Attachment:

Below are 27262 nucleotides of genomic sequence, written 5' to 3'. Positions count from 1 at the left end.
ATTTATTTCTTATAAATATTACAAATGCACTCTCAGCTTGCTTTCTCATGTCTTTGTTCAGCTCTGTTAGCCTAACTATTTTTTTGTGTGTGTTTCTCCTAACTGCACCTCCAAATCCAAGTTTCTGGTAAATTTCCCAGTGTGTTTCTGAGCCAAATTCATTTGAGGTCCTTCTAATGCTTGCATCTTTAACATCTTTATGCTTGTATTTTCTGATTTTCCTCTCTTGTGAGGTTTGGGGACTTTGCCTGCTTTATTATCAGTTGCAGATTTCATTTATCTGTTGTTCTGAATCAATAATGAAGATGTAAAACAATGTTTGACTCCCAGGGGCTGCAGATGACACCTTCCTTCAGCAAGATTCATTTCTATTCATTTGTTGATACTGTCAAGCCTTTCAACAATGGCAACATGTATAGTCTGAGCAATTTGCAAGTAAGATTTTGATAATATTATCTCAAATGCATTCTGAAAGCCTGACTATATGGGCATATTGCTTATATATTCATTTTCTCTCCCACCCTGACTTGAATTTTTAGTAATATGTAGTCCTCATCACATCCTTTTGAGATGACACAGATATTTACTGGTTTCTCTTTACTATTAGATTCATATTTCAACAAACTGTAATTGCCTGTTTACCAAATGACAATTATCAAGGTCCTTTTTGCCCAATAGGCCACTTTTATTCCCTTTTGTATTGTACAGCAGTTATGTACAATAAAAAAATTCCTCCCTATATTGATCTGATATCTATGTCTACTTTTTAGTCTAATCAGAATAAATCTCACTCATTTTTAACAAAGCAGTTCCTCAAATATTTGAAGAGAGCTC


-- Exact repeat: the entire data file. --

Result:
Below are 27262 nucleotides of genomic sequence, written 5' to 3'. Positions count from 1 at the left end.
ATTTATTTCTTATAAATATTACAAATGCACTCTCAGCTTGCTTTCTCATGTCTTTGTTCAGCTCTGTTAGCCTAACTATTTTTTTGTGTGTGTTTCTCCTAACTGCACCTCCAAATCCAAGTTTCTGGTAAATTTCCCAGTGTGTTTCTGAGCCAAATTCATTTGAGGTCCTTCTAATGCTTGCATCTTTAACATCTTTATGCTTGTATTTTCTGATTTTCCTCTCTTGTGAGGTTTGGGGACTTTGCCTGCTTTATTATCAGTTGCAGATTTCATTTATCTGTTGTTCTGAATCAATAATGAAGATGTAAAACAATGTTTGACTCCCAGGGGCTGCAGATGACACCTTCCTTCAGCAAGATTCATTTCTATTCATTTGTTGATACTGTCAAGCCTTTCAACAATGGCAACATGTATAGTCTGAGCAATTTGCAAGTAAGATTTTGATAATATTATCTCAAATGCATTCTGAAAGCCTGACTATATGGGCATATTGCTTATATATTCATTTTCTCTCCCACCCTGACTTGAATTTTTAGTAATATGTAGTCCTCATCACATCCTTTTGAGATGACACAGATATTTACTGGTTTCTCTTTACTATTAGATTCATATTTCAACAAACTGTAATTGCCTGTTTACCAAATGACAATTATCAAGGTCCTTTTTGCCCAATAGGCCACTTTTATTCCCTTTTGTATTGTACAGCAGTTATGTACAATAAAAAAATTCCTCCCTATATTGATCTGATATCTATGTCTACTTTTTAGTCTAATCAGAATAAATCTCACTCATTTTTAACAAAGCAGTTCCTCAAATATTTGAAGAGAGCTC